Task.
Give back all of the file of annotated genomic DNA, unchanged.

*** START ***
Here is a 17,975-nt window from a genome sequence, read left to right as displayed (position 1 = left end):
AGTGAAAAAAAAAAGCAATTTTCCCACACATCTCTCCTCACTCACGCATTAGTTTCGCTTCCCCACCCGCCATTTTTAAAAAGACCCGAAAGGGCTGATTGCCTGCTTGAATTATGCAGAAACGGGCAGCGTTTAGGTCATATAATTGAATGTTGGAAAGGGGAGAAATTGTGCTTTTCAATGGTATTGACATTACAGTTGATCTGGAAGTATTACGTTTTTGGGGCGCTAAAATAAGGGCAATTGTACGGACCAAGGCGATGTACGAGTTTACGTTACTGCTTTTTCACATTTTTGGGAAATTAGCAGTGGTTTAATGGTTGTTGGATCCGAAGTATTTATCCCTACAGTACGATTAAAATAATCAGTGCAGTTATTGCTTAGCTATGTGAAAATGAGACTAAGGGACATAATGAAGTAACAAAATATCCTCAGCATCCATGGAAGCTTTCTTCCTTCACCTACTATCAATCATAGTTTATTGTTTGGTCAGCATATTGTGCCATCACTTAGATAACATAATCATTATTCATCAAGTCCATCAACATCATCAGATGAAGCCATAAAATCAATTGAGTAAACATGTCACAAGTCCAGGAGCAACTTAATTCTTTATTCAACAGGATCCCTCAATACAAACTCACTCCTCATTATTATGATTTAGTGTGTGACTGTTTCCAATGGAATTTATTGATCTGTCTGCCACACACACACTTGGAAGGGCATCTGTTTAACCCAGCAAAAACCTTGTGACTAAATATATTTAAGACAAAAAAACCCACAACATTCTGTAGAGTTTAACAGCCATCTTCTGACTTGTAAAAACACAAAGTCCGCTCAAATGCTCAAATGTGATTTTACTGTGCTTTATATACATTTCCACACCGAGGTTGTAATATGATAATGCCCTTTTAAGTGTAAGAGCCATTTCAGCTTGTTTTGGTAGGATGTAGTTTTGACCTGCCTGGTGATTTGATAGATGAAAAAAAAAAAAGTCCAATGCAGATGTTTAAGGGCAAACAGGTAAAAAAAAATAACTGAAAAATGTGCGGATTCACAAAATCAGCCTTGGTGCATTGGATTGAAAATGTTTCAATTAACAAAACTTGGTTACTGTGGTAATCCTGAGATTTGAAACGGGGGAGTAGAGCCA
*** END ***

Here is a 17,975-nt window from a genome sequence, read left to right as displayed (position 1 = left end):
AGTGAAAAAAAAAAGCAATTTTCCCACACATCTCTCCTCACTCACGCATTAGTTTCGCTTCCCCACCCGCCATTTTTAAAAAGACCCGAAAGGGCTGATTGCCTGCTTGAATTATGCAGAAACGGGCAGCGTTTAGGTCATATAATTGAATGTTGGAAAGGGGAGAAATTGTGCTTTTCAATGGTATTGACATTACAGTTGATCTGGAAGTATTACGTTTTTGGGGCGCTAAAATAAGGGCAATTGTACGGACCAAGGCGATGTACGAGTTTACGTTACTGCTTTTTCACATTTTTGGGAAATTAGCAGTGGTTTAATGGTTGTTGGATCCGAAGTATTTATCCCTACAGTACGATTAAAATAATCAGTGCAGTTATTGCTTAGCTATGTGAAAATGAGACTAAGGGACATAATGAAGTAACAAAATATCCTCAGCATCCATGGAAGCTTTCTTCCTTCACCTACTATCAATCATAGTTTATTGTTTGGTCAGCATATTGTGCCATCACTTAGATAACATAATCATTATTCATCAAGTCCATCAACATCATCAGATGAAGCCATAAAATCAATTGAGTAAACATGTCACAAGTCCAGGAGCAACTTAATTCTTTATTCAACAGGATCCCTCAATACAAACTCACTCCTCATTATTATGATTTAGTGTGTGACTGTTTCCAATGGAATTTATTGATCTGTCTGCCACACACACACTTGGAAGGGCATCTGTTTAACCCAGCAAAAACCTTGTGACTAAATATATTTAAGACAAAAAAACCCACAACATTCTGTAGAGTTTAACAGCCATCTTCTGACTTGTAAAAACACAAAGTCCGCTCAAATGCTCAAATGTGATTTTACTGTGCTTTATATACATTTCCACACCGAGGTTGTAATATGATAATGCCCTTTTAAGTGTAAGAGCCATTTCAGCTTGTTTTGGTAGGATGTAGTTTTGACCTGCCTGGTGATTTGATAGATGAAAAAAAAAAAAGTCCAATGCAGATGTTTAAGGGCAAACAGGTAAAAAAAAATAACTGAAAAATGTGCGGATTCACAAAATCAGCCTTGGTGCATTGGATTGAAAATGTTTCAATTAACAAAACTTGGTTACTGTGGTAATCCTGAGATTTGAAACGGGGGAGTAGAGCCA